There’s this very old myth related to work life. Once you step inside the office (both physically or virtually during these COVID-19 times), you should leave your feelings at the door. It’s a place for productivity, impartiality and efficiency, and feelings are seemingly contrary to these objectives. Reality isn’t really like that.
The truth is, work culture has been centered on developing effective tactics to improve business effort and take advantage of any momentum. Discussions on employee efficiency revolves around time allocation, effective work hours and how individuals fit in a given professional culture, but there is the other side of the coin, frequently left behind. Employees are anything but machines and their dedication in itself proves that emotional responses are a critical asset for business success.
The work environment shouldn’t be detrimental to mental health. We’re talking about a place where people spend at least eight hours a day for at least five days. It’s important to acknowledge the value of (good) mental health, because it influences every single individual personally and, naturally, professionally.
According to WHO, mental well-being in the workplace influences health, job performance and productivity, engagement and work relationships.Someone who feels strained or is working on a negative work environment might even fall victim to a burnout or depression.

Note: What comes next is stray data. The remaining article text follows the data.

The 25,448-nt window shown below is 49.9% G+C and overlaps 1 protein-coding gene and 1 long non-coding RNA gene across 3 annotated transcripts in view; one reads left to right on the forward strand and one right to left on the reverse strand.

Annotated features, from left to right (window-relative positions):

Feelings are expressions of individuals’ needs. By meeting those needs people unlock positive feelings, but ignoring them has the opposite effect. When businesses put in place specific measures to meet their people’s needs, they are on the right track for a strong positive emotional workforce at their backs.
In this article, we delve into the importance of feelings at work, their impact and how, by aligning business objectives with human needs and powerful emotional forces, businesses can reinforce their culture and get stronger to surf all the waves, sometimes against the tide.
The difference between emotions and feelings
Think of emotions as being the trigger of a massive chain reaction.
Neuroscientist Antonio Damasio defines emotions as the collection of lower-level chemical and neural responses to a stimulus that move an organism towards life-maintaining behavior, and help to keep us alive by producing quick reactions to threats, rewards, and everything in between.
According to this Strategy+Business article, on the other hand, feelings are the mental manifestation of emotions, a way of making sense of the bodily experience, allowing processing and planning in response.